Red Blood Cells of Patients with Celiac Disease

Mentor: Alessio Fasano, MD
Institution: The University of Maryland Center for Celiac Disease Research
Project: DNA Mutations In The CXCR3 Gene Of Patients With Celiac Disease.
Celiac disease is an autoimmune disease that affects the digestive tract and affects 1/250 Americans
and can cause intermittent diarrhea, abdominal pain, bloating and failure to thrive. Celiac disease
patients cannot tolerate gluten, a protein found primarily in wheat, barley, and rye. When gluten is
metabolized, the protein gliadin is released, causing intestinal damage. A gene, CXCR3, has been
linked to Celiac disease. The CXCR3 receptor is located along the intestinal lining, and gliadin has
been shown to bind with the CXCR3 receptor, causing the release of the protein zonulin, which in
turn increases intestinal cell permeability. Gliadin can then pass through these permeable cells and
activate the patient’s immune cells to attack the gliadin molecule, resulting in inflammation that
damages the intestinal barrier.
Specific Aims: To identify mutations (SNPs) in the DNA of celiacs in CXCR3 and zonulin in an
effort to identify genetic polymorphisms in the CXCR3 gene.
Methods: DNA was extracted from the red blood cells of patients with and without Celiac disease by
using a QIAamp blood Midi Kit (Spin Protocol). The red blood cells were lysed using protease, then
incubated in a 70o Celsius hot water bath for 10 minutes. Ethanol and cleansing solutions were then
added and centrifuged for 15 minutes to extract the DNA. The DNA was then placed in a
thermocycler for 35 cycles where the DNA was replicated in a polymerase chain reaction (PCR).
Finally the DNA was placed on an ethidium bromide gel for gel electrophoresis to confirm the
presence of DNA. The PCR reaction product was then purified, sequenced, and analyzed to find
common mutations on the gene.
Conclusions: The DNA from healthy individuals and patients with Celiac disease is now being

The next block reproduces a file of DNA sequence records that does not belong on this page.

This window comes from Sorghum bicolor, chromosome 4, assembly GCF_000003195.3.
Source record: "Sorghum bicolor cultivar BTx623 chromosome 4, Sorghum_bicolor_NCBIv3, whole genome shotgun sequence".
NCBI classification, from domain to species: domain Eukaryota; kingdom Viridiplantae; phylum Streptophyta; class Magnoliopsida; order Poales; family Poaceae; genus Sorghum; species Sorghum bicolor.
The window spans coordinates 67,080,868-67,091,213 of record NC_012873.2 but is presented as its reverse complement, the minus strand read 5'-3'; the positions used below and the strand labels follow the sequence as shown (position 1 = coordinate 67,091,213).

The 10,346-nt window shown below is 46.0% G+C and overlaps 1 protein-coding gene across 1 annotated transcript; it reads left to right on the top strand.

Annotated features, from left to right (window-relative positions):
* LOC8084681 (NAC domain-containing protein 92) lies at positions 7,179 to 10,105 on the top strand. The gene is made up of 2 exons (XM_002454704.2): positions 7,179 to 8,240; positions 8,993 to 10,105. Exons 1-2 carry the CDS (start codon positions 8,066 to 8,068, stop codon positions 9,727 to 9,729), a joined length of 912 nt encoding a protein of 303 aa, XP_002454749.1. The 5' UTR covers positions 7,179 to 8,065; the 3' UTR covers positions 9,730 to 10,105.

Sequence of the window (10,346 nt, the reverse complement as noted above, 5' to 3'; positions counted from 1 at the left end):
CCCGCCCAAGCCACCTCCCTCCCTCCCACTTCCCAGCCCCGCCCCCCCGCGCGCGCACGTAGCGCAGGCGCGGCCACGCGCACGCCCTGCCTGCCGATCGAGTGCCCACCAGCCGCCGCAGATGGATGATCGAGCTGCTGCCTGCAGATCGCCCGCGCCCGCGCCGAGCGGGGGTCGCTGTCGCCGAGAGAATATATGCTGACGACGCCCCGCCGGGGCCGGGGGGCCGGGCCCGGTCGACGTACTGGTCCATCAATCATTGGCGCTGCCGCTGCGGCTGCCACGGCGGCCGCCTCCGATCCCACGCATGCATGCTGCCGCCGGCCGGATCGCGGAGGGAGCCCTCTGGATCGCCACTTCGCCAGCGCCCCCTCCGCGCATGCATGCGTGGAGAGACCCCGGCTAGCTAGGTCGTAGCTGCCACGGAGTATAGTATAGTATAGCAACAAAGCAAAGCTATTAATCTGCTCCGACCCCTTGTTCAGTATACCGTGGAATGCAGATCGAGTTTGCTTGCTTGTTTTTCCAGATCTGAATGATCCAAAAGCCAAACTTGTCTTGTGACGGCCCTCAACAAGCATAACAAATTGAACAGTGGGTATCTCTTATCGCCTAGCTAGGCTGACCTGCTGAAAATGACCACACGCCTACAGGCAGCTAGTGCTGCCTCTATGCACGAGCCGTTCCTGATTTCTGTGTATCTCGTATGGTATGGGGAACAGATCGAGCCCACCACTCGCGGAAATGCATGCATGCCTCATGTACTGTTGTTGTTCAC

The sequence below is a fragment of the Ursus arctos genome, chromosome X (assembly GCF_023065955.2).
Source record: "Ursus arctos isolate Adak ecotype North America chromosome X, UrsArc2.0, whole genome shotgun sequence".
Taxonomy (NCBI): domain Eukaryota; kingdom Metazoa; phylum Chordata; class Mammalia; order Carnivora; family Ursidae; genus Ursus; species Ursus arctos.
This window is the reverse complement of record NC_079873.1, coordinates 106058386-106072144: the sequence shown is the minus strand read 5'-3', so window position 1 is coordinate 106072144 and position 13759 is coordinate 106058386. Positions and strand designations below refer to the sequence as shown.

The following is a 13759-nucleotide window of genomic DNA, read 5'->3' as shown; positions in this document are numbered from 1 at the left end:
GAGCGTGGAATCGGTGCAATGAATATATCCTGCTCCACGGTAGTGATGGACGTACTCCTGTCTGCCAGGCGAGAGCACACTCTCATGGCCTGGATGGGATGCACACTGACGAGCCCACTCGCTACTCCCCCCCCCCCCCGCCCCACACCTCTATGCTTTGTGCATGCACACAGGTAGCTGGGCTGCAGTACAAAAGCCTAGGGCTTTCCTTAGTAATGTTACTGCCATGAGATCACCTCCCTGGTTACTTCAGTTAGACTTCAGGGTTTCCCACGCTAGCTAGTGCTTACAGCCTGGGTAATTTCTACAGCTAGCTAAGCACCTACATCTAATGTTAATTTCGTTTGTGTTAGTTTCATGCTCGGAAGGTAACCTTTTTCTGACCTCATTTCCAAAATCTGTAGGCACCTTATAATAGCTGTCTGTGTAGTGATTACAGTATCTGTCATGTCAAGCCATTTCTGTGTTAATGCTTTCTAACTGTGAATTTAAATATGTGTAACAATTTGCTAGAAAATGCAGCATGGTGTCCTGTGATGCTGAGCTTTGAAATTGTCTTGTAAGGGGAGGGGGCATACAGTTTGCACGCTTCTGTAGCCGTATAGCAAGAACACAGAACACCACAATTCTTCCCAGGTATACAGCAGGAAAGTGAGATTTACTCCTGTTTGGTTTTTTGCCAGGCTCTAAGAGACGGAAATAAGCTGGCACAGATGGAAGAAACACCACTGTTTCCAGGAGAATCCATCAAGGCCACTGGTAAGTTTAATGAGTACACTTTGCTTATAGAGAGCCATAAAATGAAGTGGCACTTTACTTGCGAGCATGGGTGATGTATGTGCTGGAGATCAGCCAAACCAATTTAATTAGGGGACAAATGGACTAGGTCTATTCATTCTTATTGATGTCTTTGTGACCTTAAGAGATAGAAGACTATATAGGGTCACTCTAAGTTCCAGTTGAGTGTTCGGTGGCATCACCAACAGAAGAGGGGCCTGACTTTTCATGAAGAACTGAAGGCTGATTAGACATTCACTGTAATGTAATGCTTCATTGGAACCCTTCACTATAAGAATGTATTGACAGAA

sequenced and analyzed for polymorphisms in CXCR3 as well as other genes linked to Celiac disease
in an effort to identify new diagnostic and/or therapeutic modalities.
Project: Cationic Contrast Agents for Cartilage CT Scans
Mentor: Dr. Mark Grinstaff, Ph.D.
Institution: Boston University Department of Biomedical Engineering
This summer, I participated in the Boston University Summer Research Internship Program, working
for 6 weeks in the biomedical engineering department with Dr. Mark Grinstaff. I partook in a project
to produce a new imaging agent for non-invasive scans such as CT and MRI. For instance, CT scans
of joint cartilage can detect the amount of glycosaminoglycans (GAGs), naturally occurring
substances that maintain cartilage health. Lower GAG levels often signify osteoarthritis (OA), a
disease that wears away at cartilage and causes mechanical instability.
Traditionally, a negatively charged dye is administered intravenously to the patient, providing a better
visualization of the cartilage. However, anionic agent concentration is inversely related to actual
GAG levels, risking an inaccurate scan. Positive cationic contrast agents, on the other hand, directly
correlate to GAGs due to electrostatic attraction, thereby resulting in more accurate measurements
and higher resolution images.
Prior to this summer, Dr. Grinstaff designed and tested several types of cationic agents, comparing
their effects against those of a commercially available anionic agent. As part of my research, Dr.